19. Richard Thalheimer & Mukhtar M. Ali, 2004. "The Relationship of Pari-mutuel Wagering and Casino Gaming to Personal Bankruptcy," Contemporary Economic Policy, Western Economic Association International, vol. 22(3), pages 420-432, 07.
  20. Donald P. Morgan & Benjamin Iverson & Matthew Botsch, 2008. "Seismic effects of the bankruptcy reform," Staff Reports 358, Federal Reserve Bank of New York.
Full references (including those not matched with items on IDEAS)

This item is not listed on Wikipedia, on a reading list or among the top items on IDEAS.

When requesting a correction, please mention this item's handle: RePEc:pra:mprapa:30759. See general information about how to correct material in RePEc.

For technical questions regarding this item, or to correct its authors, title, abstract, bibliographic or download information, contact: (Ekkehart Schlicht)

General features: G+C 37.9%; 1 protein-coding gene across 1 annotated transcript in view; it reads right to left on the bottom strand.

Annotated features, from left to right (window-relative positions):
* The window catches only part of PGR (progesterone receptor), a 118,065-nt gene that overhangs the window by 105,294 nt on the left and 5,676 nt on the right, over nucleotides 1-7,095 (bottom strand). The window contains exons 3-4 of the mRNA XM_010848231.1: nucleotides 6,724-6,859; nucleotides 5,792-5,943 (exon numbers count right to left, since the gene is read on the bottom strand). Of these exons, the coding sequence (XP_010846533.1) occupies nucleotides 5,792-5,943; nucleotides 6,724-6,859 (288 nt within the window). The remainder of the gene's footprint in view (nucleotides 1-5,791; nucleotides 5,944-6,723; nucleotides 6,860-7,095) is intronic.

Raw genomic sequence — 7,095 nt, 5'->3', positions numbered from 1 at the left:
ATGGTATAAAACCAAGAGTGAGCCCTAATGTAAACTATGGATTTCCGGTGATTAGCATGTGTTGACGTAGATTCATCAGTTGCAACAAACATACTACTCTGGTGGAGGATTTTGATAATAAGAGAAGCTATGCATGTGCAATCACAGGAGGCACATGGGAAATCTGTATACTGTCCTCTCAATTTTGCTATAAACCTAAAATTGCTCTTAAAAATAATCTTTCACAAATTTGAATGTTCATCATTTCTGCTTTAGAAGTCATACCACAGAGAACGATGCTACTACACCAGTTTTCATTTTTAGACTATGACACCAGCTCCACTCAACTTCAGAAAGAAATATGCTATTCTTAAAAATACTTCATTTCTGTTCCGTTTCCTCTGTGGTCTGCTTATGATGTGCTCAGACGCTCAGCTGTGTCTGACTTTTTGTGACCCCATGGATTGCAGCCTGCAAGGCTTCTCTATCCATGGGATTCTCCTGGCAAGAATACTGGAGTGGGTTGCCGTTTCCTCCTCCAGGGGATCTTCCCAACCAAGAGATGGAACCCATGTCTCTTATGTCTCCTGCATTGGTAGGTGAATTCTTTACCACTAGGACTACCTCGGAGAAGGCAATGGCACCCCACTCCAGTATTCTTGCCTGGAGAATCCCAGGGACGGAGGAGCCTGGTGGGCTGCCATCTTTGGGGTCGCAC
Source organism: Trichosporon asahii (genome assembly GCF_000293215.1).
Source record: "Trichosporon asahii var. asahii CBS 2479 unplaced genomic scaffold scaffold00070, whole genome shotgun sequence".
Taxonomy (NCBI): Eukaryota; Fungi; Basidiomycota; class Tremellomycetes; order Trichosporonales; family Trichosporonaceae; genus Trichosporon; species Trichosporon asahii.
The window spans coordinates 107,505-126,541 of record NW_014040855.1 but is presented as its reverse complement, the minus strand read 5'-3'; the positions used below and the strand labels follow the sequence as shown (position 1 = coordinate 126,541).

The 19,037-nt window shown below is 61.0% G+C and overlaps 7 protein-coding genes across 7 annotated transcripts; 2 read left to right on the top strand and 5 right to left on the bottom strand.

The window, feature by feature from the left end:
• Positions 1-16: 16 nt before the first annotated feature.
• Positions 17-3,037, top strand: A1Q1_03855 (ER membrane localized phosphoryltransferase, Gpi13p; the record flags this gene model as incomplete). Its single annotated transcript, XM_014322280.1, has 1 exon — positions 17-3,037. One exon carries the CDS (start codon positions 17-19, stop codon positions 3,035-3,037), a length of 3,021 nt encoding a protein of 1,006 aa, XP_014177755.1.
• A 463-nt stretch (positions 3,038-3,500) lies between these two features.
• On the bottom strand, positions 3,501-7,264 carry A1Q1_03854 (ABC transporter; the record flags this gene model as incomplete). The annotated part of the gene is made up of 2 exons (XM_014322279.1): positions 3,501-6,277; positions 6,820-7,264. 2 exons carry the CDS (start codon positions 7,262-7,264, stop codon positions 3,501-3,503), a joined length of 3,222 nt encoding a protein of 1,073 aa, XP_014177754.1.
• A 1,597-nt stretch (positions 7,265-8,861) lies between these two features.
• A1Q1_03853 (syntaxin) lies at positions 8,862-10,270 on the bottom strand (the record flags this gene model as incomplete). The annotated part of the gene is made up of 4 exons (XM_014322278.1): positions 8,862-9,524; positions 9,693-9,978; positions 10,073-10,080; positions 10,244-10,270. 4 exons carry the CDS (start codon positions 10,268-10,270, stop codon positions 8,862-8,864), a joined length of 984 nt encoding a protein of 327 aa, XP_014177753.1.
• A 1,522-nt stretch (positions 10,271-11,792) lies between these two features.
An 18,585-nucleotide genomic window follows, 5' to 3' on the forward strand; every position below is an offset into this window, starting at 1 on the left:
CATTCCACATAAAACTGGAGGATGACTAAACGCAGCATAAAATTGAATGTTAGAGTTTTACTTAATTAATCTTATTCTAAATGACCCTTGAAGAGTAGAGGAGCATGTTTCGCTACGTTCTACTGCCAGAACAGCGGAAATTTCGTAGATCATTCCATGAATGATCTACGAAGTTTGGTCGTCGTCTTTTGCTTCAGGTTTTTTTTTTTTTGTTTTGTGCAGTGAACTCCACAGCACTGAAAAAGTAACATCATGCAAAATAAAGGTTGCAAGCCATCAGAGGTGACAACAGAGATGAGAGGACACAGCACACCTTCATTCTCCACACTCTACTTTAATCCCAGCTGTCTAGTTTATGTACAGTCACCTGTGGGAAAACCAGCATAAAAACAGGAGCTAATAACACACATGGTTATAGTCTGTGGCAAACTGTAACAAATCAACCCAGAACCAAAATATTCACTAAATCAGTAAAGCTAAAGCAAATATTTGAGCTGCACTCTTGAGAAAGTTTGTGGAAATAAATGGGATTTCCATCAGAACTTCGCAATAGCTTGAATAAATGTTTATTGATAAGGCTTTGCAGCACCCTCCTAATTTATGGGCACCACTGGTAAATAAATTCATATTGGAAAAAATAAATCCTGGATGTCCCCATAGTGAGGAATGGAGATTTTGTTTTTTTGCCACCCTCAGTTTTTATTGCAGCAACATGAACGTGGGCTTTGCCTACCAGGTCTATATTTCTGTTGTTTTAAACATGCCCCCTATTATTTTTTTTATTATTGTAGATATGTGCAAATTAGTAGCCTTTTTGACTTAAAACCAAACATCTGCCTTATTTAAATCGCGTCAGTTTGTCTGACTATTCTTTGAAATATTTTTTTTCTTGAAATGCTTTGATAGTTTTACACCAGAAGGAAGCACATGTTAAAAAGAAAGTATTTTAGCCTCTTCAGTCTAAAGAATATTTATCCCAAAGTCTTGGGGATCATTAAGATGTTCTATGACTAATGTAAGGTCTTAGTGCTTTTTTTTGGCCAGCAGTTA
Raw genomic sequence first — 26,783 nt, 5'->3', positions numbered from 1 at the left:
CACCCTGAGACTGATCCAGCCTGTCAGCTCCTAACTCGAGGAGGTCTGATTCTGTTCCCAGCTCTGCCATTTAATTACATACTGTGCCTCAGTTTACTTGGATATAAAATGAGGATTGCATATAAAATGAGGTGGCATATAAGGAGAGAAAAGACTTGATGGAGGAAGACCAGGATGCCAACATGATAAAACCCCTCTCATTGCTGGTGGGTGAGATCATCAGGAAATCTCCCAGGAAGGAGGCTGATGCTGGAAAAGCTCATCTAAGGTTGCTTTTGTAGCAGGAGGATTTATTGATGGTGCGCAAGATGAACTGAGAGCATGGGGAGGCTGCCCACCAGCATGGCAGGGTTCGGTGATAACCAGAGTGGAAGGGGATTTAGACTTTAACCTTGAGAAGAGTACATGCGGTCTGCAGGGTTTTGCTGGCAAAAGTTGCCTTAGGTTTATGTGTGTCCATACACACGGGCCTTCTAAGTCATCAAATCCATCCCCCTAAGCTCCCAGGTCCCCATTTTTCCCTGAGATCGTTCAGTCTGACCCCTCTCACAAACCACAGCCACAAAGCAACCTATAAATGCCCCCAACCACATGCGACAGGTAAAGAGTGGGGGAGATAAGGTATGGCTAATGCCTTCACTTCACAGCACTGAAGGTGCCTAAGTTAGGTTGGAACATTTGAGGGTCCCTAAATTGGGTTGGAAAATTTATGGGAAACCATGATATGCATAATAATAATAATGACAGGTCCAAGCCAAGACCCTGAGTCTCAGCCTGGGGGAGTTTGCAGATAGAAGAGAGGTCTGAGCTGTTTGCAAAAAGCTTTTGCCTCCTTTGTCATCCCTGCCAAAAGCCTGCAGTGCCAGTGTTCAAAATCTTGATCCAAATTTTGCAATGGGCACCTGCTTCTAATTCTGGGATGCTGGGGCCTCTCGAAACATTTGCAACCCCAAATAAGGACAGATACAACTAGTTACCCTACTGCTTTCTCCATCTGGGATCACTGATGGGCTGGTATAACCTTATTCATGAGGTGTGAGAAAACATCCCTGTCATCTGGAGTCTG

If you have authored this item and are not yet registered with RePEc, we encourage you to do it here. This allows to link your profile to this item. It also allows you to accept potential citations to this item that we are uncertain about.

If references are entirely missing, you can add them using this form.

If the full references list an item that is present in RePEc, but the system did not link to it, you can help with this form.

If you know of missing items citing this one, you can help us creating those links by adding the relevant references in the same way as above, for each refering item. If you are a registered author of this item, you may also want to check the "citations" tab in your profile, as there may be some citations waiting for confirmation.

Please note that corrections may take a couple of weeks to filter through the various RePEc services.

This information is provided to you by IDEAS at the Research Division of the Federal Reserve Bank of St. Louis using RePEc data.